Conceptulizing Autism

Autism disorder was not known until different medical practitioners made various contributions from their interaction with autistic children. The history of autism is widely stated to have begun in the 1930s, and research continued as more practitioners took an interest in the condition. According to Zeldovich (2018), the main contributors to understanding the autistic spectrum disorder are Hans Asperger and Leo Kanner, who described the condition in 1938 and 1943, respectively. However, little is known about Grunya Efimovna Sukhareva, who was the earliest medical practitioner to define the autistic spectrum in 1925 (Zeldovich, 2018). Even though there has been a lot of research on autism, Sukhareva was one of the first doctors who helped figure out what autism was and added to what we know about it today.

History of Autism

The history of autism is largely attributed to Hans Asperger and Leo Kanner because of their immense contribution to understanding the characteristics associated with the condition. For instance, the study of the condition by Leo Kanner led to the coining of the name Kanner syndrome, which is used to describe children with a profound inability to form good relationships with others. On the other hand, based on his extensive study of psychological characteristics, Hans Asperger termed autism Asperger syndrome. Even though the two scholars were very important to understanding autism, many people did not know that Grunya Efimovna Sukhareva was one of the first people to study the subject.

Sukhareva was able to learn about autism because of her vast experience as a child psychiatrist. Zeldovich (2018) argues that Sukhareva was a child psychiatrist from the Soviet Union who managed to identify the symptoms associated with autism and provided a detailed account in 1925. However, her work is barely recognized beyond Russia despite playing an important role in promoting the understanding of the condition from an early age. Zeldovich (2018) adds that the suppression of her work as a child psychiatrist was influenced by the perception that was widely spread at the time of being anti-Marxist, which was indirectly viewed as being in support of the capitalists. Through extensive involvement with children with psychological and developmental problems, Sukhareva was able to establish different characteristics used to understand autism. Consequently, the conceptualization of the conditions made it easy to expound on the knowledge by other scholars.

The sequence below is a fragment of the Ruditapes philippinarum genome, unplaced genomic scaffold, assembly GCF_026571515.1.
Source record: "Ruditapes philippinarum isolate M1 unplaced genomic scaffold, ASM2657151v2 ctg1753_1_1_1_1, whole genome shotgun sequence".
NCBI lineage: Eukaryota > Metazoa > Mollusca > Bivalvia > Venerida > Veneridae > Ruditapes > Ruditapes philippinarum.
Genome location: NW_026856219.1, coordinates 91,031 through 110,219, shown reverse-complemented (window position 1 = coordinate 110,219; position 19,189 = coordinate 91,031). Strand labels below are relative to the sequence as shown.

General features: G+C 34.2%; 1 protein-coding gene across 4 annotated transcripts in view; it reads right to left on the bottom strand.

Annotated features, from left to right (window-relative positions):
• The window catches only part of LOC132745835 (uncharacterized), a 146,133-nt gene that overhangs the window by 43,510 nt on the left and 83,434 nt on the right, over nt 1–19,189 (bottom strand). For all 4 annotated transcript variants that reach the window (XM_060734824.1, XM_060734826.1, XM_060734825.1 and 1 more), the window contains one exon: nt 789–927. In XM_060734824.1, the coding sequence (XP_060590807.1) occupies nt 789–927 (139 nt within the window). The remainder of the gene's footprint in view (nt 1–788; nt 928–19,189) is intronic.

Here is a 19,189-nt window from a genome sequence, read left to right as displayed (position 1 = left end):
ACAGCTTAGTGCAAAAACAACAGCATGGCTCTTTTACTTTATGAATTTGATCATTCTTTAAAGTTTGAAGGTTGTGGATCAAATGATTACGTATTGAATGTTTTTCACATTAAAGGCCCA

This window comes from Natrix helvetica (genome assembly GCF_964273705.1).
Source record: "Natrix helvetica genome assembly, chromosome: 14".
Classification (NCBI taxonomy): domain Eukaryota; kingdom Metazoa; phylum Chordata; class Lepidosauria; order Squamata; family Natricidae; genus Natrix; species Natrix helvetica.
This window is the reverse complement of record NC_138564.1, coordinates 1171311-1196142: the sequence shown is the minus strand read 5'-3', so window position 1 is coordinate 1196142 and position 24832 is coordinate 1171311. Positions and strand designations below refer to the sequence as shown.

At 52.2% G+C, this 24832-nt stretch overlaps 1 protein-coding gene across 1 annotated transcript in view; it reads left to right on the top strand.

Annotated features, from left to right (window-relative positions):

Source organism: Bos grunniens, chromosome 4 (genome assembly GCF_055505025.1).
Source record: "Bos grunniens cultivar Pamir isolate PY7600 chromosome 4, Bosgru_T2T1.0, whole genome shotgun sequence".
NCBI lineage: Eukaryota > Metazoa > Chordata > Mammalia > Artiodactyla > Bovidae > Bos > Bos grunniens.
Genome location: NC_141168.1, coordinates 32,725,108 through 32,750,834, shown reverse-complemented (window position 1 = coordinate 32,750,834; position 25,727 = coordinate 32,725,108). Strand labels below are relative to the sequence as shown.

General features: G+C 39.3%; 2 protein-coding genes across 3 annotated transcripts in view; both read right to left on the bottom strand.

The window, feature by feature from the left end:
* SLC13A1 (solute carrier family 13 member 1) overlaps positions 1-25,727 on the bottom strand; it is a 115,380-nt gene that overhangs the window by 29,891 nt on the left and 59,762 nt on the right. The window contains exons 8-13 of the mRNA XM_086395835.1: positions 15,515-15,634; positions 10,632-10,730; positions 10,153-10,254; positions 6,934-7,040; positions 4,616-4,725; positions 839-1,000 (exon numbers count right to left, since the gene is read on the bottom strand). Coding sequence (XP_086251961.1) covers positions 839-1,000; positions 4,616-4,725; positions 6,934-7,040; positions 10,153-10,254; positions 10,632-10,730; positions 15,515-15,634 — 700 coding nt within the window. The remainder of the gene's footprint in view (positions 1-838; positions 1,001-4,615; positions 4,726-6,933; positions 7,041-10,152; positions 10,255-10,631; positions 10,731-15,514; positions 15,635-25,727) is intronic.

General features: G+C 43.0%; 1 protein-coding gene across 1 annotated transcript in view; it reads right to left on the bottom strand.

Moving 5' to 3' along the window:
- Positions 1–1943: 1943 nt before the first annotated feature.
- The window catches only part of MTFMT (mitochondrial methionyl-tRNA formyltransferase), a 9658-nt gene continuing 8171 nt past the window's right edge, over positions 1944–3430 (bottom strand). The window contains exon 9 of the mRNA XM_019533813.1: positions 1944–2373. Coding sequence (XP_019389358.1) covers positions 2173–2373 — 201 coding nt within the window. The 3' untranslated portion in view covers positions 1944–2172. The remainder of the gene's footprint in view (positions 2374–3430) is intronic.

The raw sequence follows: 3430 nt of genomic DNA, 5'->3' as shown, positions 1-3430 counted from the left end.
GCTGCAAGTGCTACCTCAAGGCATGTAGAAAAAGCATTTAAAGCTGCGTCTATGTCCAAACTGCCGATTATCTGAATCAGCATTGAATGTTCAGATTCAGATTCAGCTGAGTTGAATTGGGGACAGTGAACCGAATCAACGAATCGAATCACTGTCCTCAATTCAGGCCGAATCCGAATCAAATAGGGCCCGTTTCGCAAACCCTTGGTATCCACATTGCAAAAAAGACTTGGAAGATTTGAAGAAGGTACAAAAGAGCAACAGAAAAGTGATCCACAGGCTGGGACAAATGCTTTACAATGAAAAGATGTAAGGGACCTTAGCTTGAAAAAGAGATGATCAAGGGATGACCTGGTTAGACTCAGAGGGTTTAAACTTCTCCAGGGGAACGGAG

Contribution of Sukhareva

Sukhareva was born in the former USSR, or modern-day Russia. Zeldovich (2018) notes that Sukhareva was born in 1891 to a caring family of Chaim Faitelevich and Rakhila Iosifovna. After her graduation in 1915, she started working at the same medical institute, Kyiv Medical Institute, in the Epidemiological unit. After serving the medical institution and the country in different capacities, including being a chief child psychiatrist, Sukhareva later decided to open a school to provide educational opportunities to children with psychiatric problems. Her efforts in the field of psychiatry were acknowledged in Russia, whereby she served in different capacities. However, this success came with extensive criticism from other parties and colleagues in the USSR. She served as director of the Institute of Psychiatry in the Russian Soviet Federative Socialist Republic (RSFSR).

It is because of her strong background in dealing with children with different psychological conditions that she was able to realize the varying symptoms exhibited by children with autism. She argued that autism was contributed to by diverse factors, including toxins and trauma a position she supported based on her study on children in Germany. Through her interaction and study of the psychology of children, Sukhareva was able to establish the different developmental problems among children. Her major discovery was schizoid personality disorder, which is today termed autism. Sukhareva discovered that children with SPD struggled to form social-emotional connections with others. Although her discovery required additional study to understand all the symptoms associated with autism, her publication laid a strong foundation for understanding the problem of autism.

Contribution to Modern Research